"None of us chaps goes to Manor after sundown," said Mr Runt.

"Oh, I know there"s some absurd superstition about the house; but you haven"t answered the question. There were screams, obviously coming from someone who wanted help. Why didn"t you go to see what was the matter, instead of running away?"

"None of us chaps goes to Manor after sundown," said Mr Runt.

"Don"t fence with the question. Let me remind you that the doctor said Mr Cort must have had a seizure of some kind, but that had help been quickly forthcoming, his life might have been saved. Do you mean to tell me that, even if you had known this, you would still have acted in so cowardly a way?"

Mr Runt fixed his eyes on the ground and fingered his cap.

"None of us chaps goes to Manor after sundown," he repeated.

  • This might be it! Thank you so much. I could have sworn it was in a Datlow anthology, but it was a very long time ago. I'll pick up something it's in to find out.
    – kollos
    Jun 26 at 22:05
  • @kollos It's available in The Oxford Book of Twentieth Century Ghost Stories page 120, and also 65 Great Spine Chillers page 611. Jun 27 at 15:35
  • Thank you! I've ordered a used copy of the Oxford book.
    – kollos
    Jun 28 at 17:47
  • And thanks to you I've also found the anthology I originally read it in. Ghosts: A Treasury of Chilling Tales Old and New, edited by Marvin Kaye and Saralee Kaye. I remembered the cover had Edward Gorey art on it and found the right one. :)
    – kollos
    Jun 28 at 17:58

There's a Heinlein story "—And He Built a Crooked House" that matches, except that I can't find it ever having being collected in The Year's Best Fantasy and Horror, especially since it was first published in 1941, while that series started in the late '80s.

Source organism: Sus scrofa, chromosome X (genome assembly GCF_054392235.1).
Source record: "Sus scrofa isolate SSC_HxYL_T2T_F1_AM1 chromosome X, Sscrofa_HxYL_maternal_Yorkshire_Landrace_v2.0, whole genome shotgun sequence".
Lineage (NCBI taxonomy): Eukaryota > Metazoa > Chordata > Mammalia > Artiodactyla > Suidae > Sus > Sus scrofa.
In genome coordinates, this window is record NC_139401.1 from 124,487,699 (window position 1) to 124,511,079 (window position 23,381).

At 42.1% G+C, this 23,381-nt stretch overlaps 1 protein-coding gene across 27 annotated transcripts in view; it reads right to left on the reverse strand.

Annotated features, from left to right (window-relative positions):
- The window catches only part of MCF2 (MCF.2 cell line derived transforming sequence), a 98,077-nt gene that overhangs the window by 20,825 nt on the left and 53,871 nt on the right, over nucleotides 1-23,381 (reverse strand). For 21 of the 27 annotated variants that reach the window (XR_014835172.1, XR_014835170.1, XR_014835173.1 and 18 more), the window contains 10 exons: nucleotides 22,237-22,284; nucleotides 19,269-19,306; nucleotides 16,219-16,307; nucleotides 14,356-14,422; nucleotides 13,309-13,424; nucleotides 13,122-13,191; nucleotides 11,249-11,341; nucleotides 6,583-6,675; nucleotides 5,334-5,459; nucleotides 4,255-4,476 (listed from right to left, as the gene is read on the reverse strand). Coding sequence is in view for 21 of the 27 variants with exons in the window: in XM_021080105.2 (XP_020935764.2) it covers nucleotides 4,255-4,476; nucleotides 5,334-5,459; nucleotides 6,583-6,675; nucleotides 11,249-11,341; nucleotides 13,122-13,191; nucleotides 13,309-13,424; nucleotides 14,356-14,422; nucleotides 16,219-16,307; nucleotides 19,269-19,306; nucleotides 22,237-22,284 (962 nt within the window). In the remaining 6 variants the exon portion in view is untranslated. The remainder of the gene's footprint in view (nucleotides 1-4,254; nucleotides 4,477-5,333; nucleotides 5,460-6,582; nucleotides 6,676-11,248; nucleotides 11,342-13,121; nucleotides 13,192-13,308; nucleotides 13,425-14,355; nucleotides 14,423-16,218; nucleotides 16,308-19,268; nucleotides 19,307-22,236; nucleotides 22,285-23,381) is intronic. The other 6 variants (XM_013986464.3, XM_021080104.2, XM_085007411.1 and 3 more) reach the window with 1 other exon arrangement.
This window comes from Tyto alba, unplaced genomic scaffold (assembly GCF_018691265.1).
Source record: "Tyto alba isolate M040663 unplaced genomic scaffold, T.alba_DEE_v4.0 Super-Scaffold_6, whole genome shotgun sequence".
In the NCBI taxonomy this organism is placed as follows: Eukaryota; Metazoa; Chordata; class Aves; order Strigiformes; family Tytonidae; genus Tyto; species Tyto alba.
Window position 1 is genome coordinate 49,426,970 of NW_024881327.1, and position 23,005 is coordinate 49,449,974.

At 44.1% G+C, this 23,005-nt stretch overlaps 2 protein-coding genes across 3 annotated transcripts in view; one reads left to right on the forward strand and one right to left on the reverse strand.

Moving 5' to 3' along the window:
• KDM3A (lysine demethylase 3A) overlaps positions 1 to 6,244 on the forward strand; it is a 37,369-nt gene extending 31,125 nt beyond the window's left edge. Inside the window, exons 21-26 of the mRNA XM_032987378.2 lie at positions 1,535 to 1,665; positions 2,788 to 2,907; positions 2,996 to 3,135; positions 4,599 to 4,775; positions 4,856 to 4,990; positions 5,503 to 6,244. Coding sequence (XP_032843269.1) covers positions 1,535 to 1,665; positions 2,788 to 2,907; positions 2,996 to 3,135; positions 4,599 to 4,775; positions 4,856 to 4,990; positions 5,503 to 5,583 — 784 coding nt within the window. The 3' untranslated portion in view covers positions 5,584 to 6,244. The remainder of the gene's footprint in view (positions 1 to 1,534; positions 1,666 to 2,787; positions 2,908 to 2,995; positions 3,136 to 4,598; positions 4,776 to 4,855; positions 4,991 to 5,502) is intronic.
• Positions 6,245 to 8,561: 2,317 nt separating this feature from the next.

In the story, an architect has built a house that is a 3D projection of a tesseract (a 4D cube-equivalent). The night before the house is shown to the prospective owner, there's an earthquake, causing the house to collapse into a 4D object, projected in 3D as just a single cube.

Inside the house, they find that the stairway loops back on itself; if you go up far enough, you come back from the basement. While the outside looks like just a single cube, the inside still has different rooms. All windows show different vistas from what would be expected: a desert, an empty void, New York from the top of the Empire State Building.

Once inside, the door outside is missing. I think the door they came in through, just opens into another room.

Another earthquake happens and the party (the architect, and the couple that commissioned the house) jumps out of the window overlooking the desert, only to find themselves in Joshua National Park.

When they return to the house, they find it has collapsed into another dimension, leaving just the foundations.

  • 1
    Thank you, but definitely not it. This story was much simpler. Just one man in one room of a seemingly ordinary house. The Heinlein story sounds fascinating though.
    – kollos
    Jun 22 at 21:54

Your Answer

By clicking “Post Your Answer”, you agree to our terms of service and acknowledge that you have read and understand our privacy policy and code of conduct.

Not the answer you're looking for? Browse other questions tagged or ask your own question.